Stokholm, Zara Ann4; Hansen, Åse Marie8; Grynderup, Matias Brødsgaard9; Bonde, Jens Peter8; Christensen, Kent Lodberg5; Frederiksen, Thomas Winther6; Lund, Søren Peter7; Vestergaard, Jesper Medom7; Kolstad, Henrik Albert7
1 Section of Social Medicine, Department of Public Health, Faculty of Health and Medical Sciences, Københavns Universitet2 Department of Public Health, Faculty of Health and Medical Sciences, Københavns Universitet3 Department of Public Health, Department of Public Health, Faculty of Health and Medical Sciences, Københavns Universitet4 Institut for Klinisk Medicin - Arbejdsmedicinsk klinik5 Farmakologisk Institut6 Færdighedslaboratoriet NBG7 unknown8 Department of Public Health, Department of Public Health, Faculty of Health and Medical Sciences, Københavns Universitet9 Section of Social Medicine, Department of Public Health, Faculty of Health and Medical Sciences, Københavns Universitet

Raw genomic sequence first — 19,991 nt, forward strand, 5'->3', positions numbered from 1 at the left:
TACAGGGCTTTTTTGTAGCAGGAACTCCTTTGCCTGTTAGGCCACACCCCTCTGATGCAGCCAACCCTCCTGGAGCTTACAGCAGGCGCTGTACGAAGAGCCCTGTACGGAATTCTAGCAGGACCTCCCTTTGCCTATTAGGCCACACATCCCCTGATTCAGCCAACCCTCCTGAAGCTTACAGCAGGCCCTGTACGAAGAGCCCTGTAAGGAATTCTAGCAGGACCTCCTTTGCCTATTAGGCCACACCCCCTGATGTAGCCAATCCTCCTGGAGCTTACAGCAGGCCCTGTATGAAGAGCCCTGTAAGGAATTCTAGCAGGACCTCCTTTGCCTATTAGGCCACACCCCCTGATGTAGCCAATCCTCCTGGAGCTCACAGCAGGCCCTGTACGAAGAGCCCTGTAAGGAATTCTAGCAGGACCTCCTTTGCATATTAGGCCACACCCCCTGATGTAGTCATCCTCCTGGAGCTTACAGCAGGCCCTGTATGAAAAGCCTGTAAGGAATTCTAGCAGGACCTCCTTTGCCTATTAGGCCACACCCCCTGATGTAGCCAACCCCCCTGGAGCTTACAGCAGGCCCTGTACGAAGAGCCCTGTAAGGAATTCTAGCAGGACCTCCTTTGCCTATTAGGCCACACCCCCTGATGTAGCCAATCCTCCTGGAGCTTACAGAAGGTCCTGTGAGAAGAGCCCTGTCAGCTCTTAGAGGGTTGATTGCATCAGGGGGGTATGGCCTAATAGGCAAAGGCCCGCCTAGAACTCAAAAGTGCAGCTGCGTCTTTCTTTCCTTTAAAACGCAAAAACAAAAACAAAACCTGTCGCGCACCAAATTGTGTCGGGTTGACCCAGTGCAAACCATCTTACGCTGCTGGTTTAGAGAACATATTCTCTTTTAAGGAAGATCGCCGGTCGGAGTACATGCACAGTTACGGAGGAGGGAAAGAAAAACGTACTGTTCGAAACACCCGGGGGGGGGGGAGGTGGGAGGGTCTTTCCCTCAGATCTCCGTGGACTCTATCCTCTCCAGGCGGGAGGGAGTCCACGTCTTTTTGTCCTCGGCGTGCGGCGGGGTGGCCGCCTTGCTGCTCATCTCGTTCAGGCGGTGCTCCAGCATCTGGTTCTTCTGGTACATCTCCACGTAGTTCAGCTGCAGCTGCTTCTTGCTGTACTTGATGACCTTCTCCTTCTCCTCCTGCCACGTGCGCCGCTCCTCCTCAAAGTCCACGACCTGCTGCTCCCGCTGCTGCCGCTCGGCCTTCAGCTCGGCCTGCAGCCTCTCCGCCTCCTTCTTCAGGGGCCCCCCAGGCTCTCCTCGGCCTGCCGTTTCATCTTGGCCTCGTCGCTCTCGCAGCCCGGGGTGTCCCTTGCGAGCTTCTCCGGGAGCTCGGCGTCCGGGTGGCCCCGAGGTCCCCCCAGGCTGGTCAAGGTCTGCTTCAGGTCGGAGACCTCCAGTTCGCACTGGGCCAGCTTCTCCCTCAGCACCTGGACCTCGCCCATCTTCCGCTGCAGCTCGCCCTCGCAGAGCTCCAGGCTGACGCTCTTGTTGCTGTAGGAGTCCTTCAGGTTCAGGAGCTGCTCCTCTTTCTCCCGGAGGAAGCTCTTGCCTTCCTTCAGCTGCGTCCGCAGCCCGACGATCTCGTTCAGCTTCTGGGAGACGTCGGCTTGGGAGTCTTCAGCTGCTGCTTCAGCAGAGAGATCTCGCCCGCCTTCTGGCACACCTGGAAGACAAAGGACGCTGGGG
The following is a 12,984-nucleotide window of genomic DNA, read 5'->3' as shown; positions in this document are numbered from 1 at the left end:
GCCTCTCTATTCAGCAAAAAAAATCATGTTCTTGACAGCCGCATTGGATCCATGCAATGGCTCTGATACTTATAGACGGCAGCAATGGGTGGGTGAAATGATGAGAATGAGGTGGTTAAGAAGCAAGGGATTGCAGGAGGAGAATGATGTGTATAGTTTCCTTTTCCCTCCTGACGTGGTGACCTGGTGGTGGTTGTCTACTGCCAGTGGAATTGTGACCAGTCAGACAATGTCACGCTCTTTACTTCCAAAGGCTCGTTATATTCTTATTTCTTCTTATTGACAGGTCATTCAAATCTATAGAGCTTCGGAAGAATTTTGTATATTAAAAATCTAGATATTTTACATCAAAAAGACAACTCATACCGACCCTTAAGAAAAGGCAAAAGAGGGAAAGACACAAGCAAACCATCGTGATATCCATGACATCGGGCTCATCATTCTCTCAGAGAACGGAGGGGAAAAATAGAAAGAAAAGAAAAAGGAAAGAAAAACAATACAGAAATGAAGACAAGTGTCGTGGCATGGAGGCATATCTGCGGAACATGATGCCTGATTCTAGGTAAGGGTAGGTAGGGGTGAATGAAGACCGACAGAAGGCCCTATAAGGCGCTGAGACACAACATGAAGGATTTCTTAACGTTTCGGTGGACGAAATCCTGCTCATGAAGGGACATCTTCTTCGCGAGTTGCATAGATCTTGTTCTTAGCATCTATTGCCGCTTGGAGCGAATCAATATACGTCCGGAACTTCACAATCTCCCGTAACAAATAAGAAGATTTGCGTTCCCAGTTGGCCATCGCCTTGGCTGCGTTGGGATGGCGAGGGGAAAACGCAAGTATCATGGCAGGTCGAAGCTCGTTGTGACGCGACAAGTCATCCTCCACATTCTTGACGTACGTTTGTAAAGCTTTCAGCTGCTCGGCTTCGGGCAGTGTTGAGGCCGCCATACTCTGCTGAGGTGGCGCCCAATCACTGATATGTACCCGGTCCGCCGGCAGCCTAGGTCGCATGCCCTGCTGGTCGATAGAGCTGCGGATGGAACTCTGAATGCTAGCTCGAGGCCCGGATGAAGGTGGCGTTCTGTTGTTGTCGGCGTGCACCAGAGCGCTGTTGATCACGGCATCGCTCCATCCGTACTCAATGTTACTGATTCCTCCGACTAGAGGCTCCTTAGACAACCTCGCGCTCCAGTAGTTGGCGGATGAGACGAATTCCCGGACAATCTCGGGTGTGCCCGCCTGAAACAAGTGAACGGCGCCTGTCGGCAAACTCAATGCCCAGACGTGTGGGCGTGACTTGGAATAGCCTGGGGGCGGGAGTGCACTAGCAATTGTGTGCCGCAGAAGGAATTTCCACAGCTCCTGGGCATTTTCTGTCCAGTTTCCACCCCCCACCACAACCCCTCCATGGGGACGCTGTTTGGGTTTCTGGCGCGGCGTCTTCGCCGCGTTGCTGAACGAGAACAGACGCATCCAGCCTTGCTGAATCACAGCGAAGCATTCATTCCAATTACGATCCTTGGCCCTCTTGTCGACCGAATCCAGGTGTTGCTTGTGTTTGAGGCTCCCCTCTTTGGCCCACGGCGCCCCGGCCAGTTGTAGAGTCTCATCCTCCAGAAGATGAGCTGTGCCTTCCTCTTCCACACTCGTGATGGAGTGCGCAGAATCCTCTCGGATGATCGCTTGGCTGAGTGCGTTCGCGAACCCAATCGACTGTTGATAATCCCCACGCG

Environmental and occupational noise exposure have been related to increased risk of cardiovascular disease, hypothetically mediated by stress-activation of the hypothalamic-pituitary-adrenal (HPA) axis. The objective of this study was to investigate the relation between recent and long-term occupational noise exposure and cortisol level measured off work to assess a possible sustained HPA-axis effect. We included 501 industrial, finance, and service workers who were followed for 24h during work, leisure, and sleep. Ambient occupational noise exposure levels were recorded every 5s by personal dosimeters and we calculated the full-shift LAEq value and estimated duration and cumulative exposure based on their work histories since 1980. For 332 workers who kept a log-book on the use of hearing protection devices (HPD), we subtracted 10dB from every noise recording obtained during HPD use and estimated the noise level at the ear. Salivary cortisol concentration was measured at 20.00h, the following day at awakening, and 30min after awakening on average 5, 14 and 14.5h after finishing work. The mean ambient noise exposure level was 79.9dB(A) [range: 55.0-98.9] and the mean estimated level at the ear 77.7dB(A) [range: 55.0-94.2]. In linear and mixed regression models that adjusted for age, sex, current smoking, heavy alcohol consumption, personal income, BMI, leisure-time noise exposure level, time since occupational noise exposure ceased, awakening time, and time of saliva sampling, we observed no statistically significant exposure response relation between recent, or long-term ambient occupational noise exposure level and any cortisol parameter off work. This was neither the case for recent noise level at the ear. To conclude, neither recent nor long-term occupational noise exposure levels were associated with increased cortisol level off work. Thus, our results do not indicate that a sustained activation of the HPA axis, as measured by cortisol, is involved in the causal pathway between occupational noise exposure and cardiovascular disease.